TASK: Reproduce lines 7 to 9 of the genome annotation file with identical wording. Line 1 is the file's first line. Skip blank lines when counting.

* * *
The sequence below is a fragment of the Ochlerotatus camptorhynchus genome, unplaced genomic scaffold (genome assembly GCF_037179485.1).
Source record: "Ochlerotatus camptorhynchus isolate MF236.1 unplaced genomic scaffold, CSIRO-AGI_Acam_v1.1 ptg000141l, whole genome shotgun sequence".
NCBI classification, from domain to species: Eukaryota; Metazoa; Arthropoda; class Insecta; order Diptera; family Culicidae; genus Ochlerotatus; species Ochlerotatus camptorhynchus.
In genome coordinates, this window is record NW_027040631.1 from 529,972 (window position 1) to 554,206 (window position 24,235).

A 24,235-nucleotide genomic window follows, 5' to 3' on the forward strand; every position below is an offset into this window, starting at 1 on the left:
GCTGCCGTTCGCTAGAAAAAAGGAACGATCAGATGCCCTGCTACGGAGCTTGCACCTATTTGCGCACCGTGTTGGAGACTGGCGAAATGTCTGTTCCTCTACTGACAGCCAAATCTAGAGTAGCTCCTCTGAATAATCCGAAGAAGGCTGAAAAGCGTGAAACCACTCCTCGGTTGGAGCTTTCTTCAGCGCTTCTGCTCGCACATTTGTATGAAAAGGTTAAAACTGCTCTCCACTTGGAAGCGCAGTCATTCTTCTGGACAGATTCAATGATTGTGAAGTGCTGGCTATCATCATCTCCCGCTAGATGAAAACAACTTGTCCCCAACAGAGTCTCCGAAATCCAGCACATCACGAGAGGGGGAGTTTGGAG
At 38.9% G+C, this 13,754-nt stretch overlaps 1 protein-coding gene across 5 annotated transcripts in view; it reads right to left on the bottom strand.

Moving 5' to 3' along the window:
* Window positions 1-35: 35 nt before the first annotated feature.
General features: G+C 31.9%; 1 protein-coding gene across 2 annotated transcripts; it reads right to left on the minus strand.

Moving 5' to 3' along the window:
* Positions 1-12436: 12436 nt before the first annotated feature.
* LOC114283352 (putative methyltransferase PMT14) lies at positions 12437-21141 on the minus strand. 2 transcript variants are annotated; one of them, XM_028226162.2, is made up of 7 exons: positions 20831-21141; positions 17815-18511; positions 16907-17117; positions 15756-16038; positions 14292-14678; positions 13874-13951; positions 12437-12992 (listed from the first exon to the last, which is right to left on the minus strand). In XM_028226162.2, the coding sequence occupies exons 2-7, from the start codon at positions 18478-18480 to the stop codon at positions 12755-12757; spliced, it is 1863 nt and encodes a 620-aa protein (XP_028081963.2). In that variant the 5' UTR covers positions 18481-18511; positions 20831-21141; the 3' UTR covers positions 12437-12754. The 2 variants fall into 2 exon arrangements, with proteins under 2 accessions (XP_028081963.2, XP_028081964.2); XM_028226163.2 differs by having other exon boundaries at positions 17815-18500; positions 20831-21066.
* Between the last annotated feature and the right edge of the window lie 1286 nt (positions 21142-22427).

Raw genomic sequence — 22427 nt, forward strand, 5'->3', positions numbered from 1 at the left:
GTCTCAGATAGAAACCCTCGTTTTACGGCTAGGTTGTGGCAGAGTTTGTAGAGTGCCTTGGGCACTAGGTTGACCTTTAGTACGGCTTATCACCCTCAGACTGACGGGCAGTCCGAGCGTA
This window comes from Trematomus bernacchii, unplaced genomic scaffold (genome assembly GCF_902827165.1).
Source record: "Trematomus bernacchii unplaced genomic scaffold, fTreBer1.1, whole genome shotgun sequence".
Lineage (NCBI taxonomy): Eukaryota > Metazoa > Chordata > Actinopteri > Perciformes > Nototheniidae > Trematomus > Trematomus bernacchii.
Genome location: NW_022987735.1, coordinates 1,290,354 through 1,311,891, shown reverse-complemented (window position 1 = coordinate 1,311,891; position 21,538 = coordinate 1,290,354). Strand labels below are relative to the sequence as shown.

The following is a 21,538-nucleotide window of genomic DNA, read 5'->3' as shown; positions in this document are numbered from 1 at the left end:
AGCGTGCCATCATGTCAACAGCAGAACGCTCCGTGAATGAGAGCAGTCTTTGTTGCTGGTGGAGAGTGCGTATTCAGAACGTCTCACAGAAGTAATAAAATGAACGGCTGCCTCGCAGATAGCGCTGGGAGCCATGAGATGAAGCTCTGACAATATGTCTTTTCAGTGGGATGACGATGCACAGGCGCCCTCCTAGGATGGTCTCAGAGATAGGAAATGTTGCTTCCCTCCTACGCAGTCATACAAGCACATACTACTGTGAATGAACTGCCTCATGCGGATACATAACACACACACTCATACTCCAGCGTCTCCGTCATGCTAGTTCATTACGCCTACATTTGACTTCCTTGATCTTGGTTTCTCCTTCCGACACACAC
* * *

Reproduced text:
At 38.9% G+C, this 13,754-nt stretch overlaps 1 protein-coding gene across 5 annotated transcripts in view; it reads right to left on the bottom strand.

Moving 5' to 3' along the window:
* Window positions 1-35: 35 nt before the first annotated feature.